This could be viewed two ways. On the one hand, it might be beneficial, as it would create a deterrent for 'Alphabet Agencies' and others to tamper with. On the other, it limits home users from modifying their own property or repairing it on their own.
HARPO-54: This is exactly what I have done. I replaced my "aging" mobile phone some months ago and of course had a multitude of brand names from which to choose. I did go Android. My oldest granddaughter had an Apple laptop some years ago, purchased prior to her freshman year at the university. There is only ONE authorized repair depot for Apple products in our city-- they know that consequently charging outrageous prices for their work and parts. That was my lesson learned. The cost for repairs to her"machine" was approximately one-half the purchase price. Last year the laptop died. This time, we go PC version and she made that decision.
No Rob, the air in the fridge is a very dry. This is because much of the moisture condenses on the evaporator, then the air warms up as it circulates, hence RH drops. Ambent humidity here at the moment is 99%, RH in fridge 32%.
It is ideal for drying stuff.
Presuming distilled water has displaced whatever H2O was in the phone, (esp if salt water) then no residue will remain - odds fairly good phone will function. I tried this with a Moto abt 15 years ago, (dunked in fresh water) & phone came back. Only damage was from a rinse in metho which damaged the screen.
Most important thing though is to get battery out ASAP. Which is where Apple is the problem, for iPhone users, with those Torx.
Not too long ago, I was replacing my car's headlight gear motors and found that a Phillips bit with 3/8 drive would be perfect to have. I simply drove to my neiborhood auto parts store and bought a set. I would never buy a car that used mounting/fastening hardware that was not readily available. Likewise, I will not buy any Apple products that incorporate tactics such as the one mentioned.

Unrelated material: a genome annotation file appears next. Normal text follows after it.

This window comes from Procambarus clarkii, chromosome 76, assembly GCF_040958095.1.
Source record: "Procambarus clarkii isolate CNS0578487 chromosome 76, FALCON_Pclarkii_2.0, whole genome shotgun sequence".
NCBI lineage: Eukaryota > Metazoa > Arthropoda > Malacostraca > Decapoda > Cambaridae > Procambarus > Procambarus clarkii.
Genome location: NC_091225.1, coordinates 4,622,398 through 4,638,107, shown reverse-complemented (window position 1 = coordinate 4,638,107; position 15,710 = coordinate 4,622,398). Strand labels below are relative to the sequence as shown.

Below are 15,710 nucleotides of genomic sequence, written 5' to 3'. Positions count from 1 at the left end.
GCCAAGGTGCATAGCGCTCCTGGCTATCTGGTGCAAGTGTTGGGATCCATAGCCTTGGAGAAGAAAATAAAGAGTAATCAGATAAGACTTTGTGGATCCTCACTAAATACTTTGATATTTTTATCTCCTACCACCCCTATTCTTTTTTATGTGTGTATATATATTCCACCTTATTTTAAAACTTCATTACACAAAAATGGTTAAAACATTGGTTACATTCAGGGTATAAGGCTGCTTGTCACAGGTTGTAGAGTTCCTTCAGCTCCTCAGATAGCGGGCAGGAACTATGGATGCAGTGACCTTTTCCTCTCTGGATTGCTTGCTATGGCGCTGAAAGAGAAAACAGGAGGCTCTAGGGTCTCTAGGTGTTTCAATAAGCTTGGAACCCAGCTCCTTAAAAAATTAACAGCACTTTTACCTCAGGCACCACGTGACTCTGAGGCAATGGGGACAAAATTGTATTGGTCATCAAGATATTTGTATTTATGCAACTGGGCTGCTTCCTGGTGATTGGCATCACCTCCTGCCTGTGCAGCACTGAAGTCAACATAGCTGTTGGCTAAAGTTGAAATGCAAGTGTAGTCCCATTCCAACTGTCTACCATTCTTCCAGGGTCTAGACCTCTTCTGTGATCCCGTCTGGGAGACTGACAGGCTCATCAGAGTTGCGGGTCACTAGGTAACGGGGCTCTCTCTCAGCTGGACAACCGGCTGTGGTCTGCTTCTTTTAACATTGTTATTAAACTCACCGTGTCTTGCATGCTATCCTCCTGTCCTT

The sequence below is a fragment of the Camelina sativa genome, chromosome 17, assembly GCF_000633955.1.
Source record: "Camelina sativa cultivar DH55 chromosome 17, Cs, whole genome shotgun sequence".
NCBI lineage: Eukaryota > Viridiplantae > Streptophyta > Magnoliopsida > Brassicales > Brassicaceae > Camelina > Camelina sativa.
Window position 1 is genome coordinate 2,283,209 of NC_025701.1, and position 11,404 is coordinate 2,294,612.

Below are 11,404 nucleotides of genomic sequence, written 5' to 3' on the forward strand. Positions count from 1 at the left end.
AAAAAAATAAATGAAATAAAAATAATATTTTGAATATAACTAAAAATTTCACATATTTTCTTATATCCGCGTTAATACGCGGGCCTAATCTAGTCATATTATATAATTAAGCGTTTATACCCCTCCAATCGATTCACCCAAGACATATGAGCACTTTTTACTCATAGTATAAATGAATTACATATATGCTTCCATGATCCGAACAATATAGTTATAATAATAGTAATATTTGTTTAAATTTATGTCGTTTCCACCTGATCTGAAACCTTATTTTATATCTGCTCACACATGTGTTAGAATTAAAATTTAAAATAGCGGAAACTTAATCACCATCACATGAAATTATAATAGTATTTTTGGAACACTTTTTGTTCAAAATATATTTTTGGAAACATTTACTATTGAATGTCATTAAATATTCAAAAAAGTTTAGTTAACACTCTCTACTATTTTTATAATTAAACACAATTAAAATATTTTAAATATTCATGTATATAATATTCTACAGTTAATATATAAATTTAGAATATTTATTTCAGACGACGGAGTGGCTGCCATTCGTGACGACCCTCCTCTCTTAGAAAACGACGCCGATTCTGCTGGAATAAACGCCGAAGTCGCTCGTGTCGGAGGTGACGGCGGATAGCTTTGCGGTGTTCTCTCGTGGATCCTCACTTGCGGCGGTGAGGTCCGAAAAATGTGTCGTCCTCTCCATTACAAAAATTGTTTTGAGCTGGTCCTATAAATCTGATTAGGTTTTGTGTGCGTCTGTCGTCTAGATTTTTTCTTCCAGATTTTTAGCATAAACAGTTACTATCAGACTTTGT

Samsung's Galaxy line of smartphones used to fare quite well in the repairability department, but last year's flagship S5 model took a tumble, scoring a meh-inducing 5/10. Will the newly redesigned S6 lead us back into star-studded territory, or will we sink further into the depths of a repairability black hole?
In 2003, the world contained just over 500 million Internet-connected devices. By 2010, this figure had risen to 12.5 billion connected objects, almost six devices per individual with access to the Internet. Now, as we move into 2015, the number of connected 'things' is expected to reach 25 billion, ultimately edging toward 50 billion by the end of the decade.
NASA engineer Brian Trease studied abroad in Japan as a high school student and used to fold fast-food wrappers into cranes using origami techniques he learned in library books. Inspired by this, he began to imagine that origami could be applied to building spacecraft components, particularly solar panels that could one day send solar power from space to be used on earth.
Biomedical engineering is one of the fastest growing engineering fields; from medical devices and pharmaceuticals to more cutting-edge areas like tissue, genetic, and neural engineering, US biomedical engineers (BMEs) boast salaries nearly double the annual mean wage and have faster than average job growth.
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